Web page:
What Happens to Your Car if the Automaker Goes Out of Business?
Cars are a significant part of Americans’ lives, but some automakers don’t always survive. Oldsmobile, Pontiac, and Saturn are a few examples. Despite being a huge company, General Motors faced bankruptcy years ago, and EV makers like Rivian, Lucid, and Fisker have seen spiraling stock prices. So, what would happen to your car if the automaker went out of business? Here’s the answer to that question.
How and why do car brands die?
Although some automakers seem engrained in American life, car companies are businesses. Like any other business, automakers need to make a profit to survive. That means their revenues must exceed their expenses. Car brands that fail to turn a profit consistently die.
The death of a car brand often happens to subsidiary companies set up by a larger company. For example, General Motors started Saturn in 1985. The idea was for Saturn to compete with Japanese automakers like Toyota and Honda. At the time, Japanese brands were newcomers to the American market, but their small, economical cars were very popular.
Saturn never became popular or profitable, prompting GM to kill the brand in 2010. Interestingly, one of GM’s fiercest rivals, Ford, faced a similar experience. The Blue Oval had a subsidiary called Mercury; Ford envisioned it as a premium brand more upscale than a mainstream Ford but less luxurious than a Lincoln. Mercury succeeded for 70 years, but the brand became less profitable. So Ford killed Mercury in 2010.
Here’s what could happen to your car if the automaker went bankrupt
There are many possible scenarios if an automaker goes out of business. And what would happen to your car depends on many factors. One of the most important factors is the type of company. If it’s a subsidiary owned by a larger automaker, such as Oldsmobile, Pontiac, or Saturn, nothing would really happen to your car. The parent company would probably honor your car’s warranty, but the warranty package would have to be backed by the manufacturer.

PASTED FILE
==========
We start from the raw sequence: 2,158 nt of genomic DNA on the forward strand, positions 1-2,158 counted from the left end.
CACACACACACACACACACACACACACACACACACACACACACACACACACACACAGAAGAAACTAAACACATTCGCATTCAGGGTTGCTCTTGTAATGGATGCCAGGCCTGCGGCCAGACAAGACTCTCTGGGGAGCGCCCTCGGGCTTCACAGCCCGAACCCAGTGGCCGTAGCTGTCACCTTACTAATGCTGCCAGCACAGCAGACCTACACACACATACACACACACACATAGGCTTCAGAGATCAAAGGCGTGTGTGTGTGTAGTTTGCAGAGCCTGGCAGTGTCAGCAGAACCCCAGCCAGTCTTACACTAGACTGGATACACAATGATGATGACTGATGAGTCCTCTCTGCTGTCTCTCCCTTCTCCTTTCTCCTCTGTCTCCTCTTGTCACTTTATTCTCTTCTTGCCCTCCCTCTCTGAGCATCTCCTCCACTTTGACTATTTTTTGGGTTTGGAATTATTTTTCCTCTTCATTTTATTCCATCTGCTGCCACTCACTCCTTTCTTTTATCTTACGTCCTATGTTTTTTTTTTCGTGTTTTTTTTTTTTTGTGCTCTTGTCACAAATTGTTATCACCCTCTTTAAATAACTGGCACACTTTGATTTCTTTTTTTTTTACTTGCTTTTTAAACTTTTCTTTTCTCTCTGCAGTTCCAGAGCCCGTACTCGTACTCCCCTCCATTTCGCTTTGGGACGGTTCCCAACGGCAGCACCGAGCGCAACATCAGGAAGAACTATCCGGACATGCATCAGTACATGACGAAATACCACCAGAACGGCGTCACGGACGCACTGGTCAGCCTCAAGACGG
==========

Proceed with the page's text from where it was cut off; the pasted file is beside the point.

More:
However, if the parent automaker went out of business, what would happen to your car would probably be worse. That’s relatively uncharted territory, though. Over a decade ago, General Motors was on the brink of collapse, but the U.S. government and taxpayers ultimately bailed out the company. In that case, the government backed the warranties on GM’s cars. However, if the government hadn’t intervened, the value of GM’s car likely would’ve dropped significantly.
What happens if a car dealership goes out of business?
Automakers don’t go out of business often, but failure isn’t uncommon for local car dealerships. In general, the effects of a dealership dying aren’t considerable. Some might not shut down entirely. It’s possible for a dealership to stop selling new cars and focus on only used cars. If the dealership closed entirely, customers would be able to get their warranty service at another dealership Edmunds explains.
Depending on the location, you might have to drive farther to the nearest dealership. Folks who live in more isolated and rural areas might not have access to their car brand if their local dealership closed permanently.
That said, there are some short-term benefits to a dealership going out of business. Those dealers would probably have massive sales to offload their inventory, so consumers could take advantage of steep discounts.